When to not Play the Game

Yesterday, I talked about seeing life as full of overlapping and complex games.  Doing what is socially acceptable in certain contexts is part of the game.  Playing it is fine, so long as it’s not confused with real life.  Getting bitter at is is not usually productive.  But when is opting out a good idea?  The short answer is, only you can decide for yourself.

Russ Roberts and Bryan Caplan have been discussing being “weird”, the pressure to conform, and the costs and benefits of non-conformity.  At Cafe Hayek, Roberts is more optimistic about the rewards gained by breaking free from status quo games.  At EconLog, Caplan seems to think it rarely pays off.  Both offer valuable considerations.  It is very costly to opt out of social games and prevailing narratives.  But the biggest rewards often come to those who don’t just play games and win, but who “change the game”, to use some business buzz-wordage.

Peter Thiel discusses the common traits of weirdos and great individuals in this fascinating lecture.  Thiel seems to think innovators share traits from both tails of the distribution curve of “normal” people.  He channels the ideas of philosopher René Girard, particularly his idea of Scapegoats.  Girard claims that societies tend to focus all of their violence or conflict (born of envy) on a few individuals, and destroy them as a form of sacrifice while alternately worshiping them.  This deification and sacrifice is seen in religious beliefs and rituals throughout history, as well as the treatment of celebrities by major media.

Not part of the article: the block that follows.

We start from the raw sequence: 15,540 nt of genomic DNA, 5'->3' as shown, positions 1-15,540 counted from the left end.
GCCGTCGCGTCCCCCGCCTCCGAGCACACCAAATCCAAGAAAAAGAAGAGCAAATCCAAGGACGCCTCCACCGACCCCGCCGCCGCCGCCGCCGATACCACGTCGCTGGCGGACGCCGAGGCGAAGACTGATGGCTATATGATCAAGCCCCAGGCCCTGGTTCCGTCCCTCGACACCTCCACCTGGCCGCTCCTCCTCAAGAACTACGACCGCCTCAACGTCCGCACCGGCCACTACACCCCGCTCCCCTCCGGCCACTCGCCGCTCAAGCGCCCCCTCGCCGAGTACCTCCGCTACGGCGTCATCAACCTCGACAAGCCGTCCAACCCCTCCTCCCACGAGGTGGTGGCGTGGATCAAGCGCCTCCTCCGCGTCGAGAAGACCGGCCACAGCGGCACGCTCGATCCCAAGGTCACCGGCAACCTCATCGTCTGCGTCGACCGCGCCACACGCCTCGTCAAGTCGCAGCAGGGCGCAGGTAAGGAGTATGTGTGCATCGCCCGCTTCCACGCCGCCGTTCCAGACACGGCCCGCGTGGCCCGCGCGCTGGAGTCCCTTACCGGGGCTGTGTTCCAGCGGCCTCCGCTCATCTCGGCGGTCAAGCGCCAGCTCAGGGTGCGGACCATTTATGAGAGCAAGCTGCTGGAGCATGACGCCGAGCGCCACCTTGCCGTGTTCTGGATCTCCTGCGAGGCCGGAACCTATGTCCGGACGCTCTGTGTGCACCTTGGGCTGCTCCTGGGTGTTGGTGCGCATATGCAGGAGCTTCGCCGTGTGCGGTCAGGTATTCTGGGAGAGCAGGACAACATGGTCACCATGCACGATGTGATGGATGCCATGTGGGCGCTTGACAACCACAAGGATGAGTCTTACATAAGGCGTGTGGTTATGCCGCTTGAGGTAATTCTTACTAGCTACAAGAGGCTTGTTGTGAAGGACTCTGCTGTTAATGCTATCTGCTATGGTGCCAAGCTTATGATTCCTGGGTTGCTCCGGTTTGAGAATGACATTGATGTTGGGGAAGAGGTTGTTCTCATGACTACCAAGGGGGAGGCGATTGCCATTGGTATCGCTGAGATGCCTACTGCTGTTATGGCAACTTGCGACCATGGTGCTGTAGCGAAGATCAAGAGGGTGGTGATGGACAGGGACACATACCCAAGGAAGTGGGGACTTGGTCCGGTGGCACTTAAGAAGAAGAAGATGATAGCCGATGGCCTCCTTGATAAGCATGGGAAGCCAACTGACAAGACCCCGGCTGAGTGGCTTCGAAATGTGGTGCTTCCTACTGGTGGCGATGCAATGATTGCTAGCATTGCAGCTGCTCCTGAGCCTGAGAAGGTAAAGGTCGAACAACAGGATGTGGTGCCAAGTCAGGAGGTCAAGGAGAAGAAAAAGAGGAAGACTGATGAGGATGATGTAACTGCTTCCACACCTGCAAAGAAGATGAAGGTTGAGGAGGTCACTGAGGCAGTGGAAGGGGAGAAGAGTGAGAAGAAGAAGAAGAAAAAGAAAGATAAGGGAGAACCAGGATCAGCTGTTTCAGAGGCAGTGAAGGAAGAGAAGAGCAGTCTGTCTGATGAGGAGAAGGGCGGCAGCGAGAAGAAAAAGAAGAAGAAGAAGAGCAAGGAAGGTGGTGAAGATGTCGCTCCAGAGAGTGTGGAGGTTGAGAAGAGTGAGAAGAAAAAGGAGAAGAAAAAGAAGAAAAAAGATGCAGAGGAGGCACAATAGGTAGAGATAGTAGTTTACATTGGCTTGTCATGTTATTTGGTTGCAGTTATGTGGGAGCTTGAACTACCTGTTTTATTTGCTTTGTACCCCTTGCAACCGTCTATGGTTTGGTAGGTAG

It seems realizing that a dominate game is immoral or inefficient and refusing to play has the potential to make you a criminal outcast or an innovative hero, possibly both.  There may be ways of opting out of social games in quiet fashion without incurring too much cost, but is there any way to change games, create new games, and achieve greatness while avoiding the wrath of the mob?  I’d like to think so, but I’m not sure.